Internal Focus and Mountain Sports

Due to the combination of awkward-shoulder-season and a recently borked knee the top three choices of ways to spend my weekend (trad alpine, cragging and scrambling) were out of the question.  I really do like biking. It’s a great way to cover a lot of country in a day and while it has distinct limitations (particularly within the national parks where I live in the summer.) It’s a perfectly pleasant way to spend a day and serves as a very different sort of adventure.

This weekend, I went on the first lengthy trail ride of the season. All in it ran somewhere in the 60 km vicinity and circumnavigated the Rundle Range. It’s an easy trail by any standards, but there was a section about 8km in length that can best be described as “all of the tree roots ever.”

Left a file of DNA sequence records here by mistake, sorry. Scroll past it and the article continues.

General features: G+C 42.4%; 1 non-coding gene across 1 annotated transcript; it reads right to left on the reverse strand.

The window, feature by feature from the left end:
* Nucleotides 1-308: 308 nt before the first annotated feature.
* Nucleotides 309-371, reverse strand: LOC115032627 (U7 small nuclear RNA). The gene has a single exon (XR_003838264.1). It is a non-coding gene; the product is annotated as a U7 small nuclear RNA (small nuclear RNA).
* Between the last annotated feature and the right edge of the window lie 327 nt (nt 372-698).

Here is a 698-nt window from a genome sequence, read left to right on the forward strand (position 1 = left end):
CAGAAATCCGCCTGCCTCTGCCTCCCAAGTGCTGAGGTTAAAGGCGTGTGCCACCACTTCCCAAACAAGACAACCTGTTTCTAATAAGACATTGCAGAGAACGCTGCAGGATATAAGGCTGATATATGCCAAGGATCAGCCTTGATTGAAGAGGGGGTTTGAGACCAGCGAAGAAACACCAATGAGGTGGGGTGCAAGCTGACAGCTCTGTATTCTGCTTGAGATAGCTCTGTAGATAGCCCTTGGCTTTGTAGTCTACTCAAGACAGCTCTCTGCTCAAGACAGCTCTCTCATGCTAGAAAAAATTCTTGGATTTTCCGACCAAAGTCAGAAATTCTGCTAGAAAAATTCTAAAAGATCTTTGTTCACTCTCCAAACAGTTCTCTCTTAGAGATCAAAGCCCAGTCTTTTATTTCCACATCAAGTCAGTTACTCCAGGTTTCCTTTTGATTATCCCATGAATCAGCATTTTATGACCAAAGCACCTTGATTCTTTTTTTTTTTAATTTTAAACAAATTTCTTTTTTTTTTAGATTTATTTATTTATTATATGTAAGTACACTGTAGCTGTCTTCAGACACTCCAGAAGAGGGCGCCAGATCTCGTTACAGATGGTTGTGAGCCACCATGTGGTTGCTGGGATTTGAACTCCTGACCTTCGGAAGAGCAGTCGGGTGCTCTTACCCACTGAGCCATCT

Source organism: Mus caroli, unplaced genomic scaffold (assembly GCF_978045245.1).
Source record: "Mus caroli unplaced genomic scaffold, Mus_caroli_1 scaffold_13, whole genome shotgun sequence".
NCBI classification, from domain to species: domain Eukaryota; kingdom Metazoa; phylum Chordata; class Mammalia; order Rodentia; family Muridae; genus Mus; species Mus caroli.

Despite being bumpy, and difficult to navigate, I really enjoyed the rooted section. It required a level of concentration much akin to climbing. While most of the ride was a very straightforward peddle up and down some hills, the single track treed section required a connection to one’s actions that was not present during the rest of the ride.

The connection to motion is what I get the most out of during any adventure. Climbing forces me to concentrate on a single thing at once, blocking out any exterior stressors to focus, maintain control, and successfully complete whatever small goal I am trying to achieve. Being able to achieve an internal point of focus, and working through the motions towards a successful hill climb, or climbing sequence is challenging and rewarding.

It’s about small victories, which is refreshing in a world of long term plans and lofty goals. I guess this is my version of living in the moment.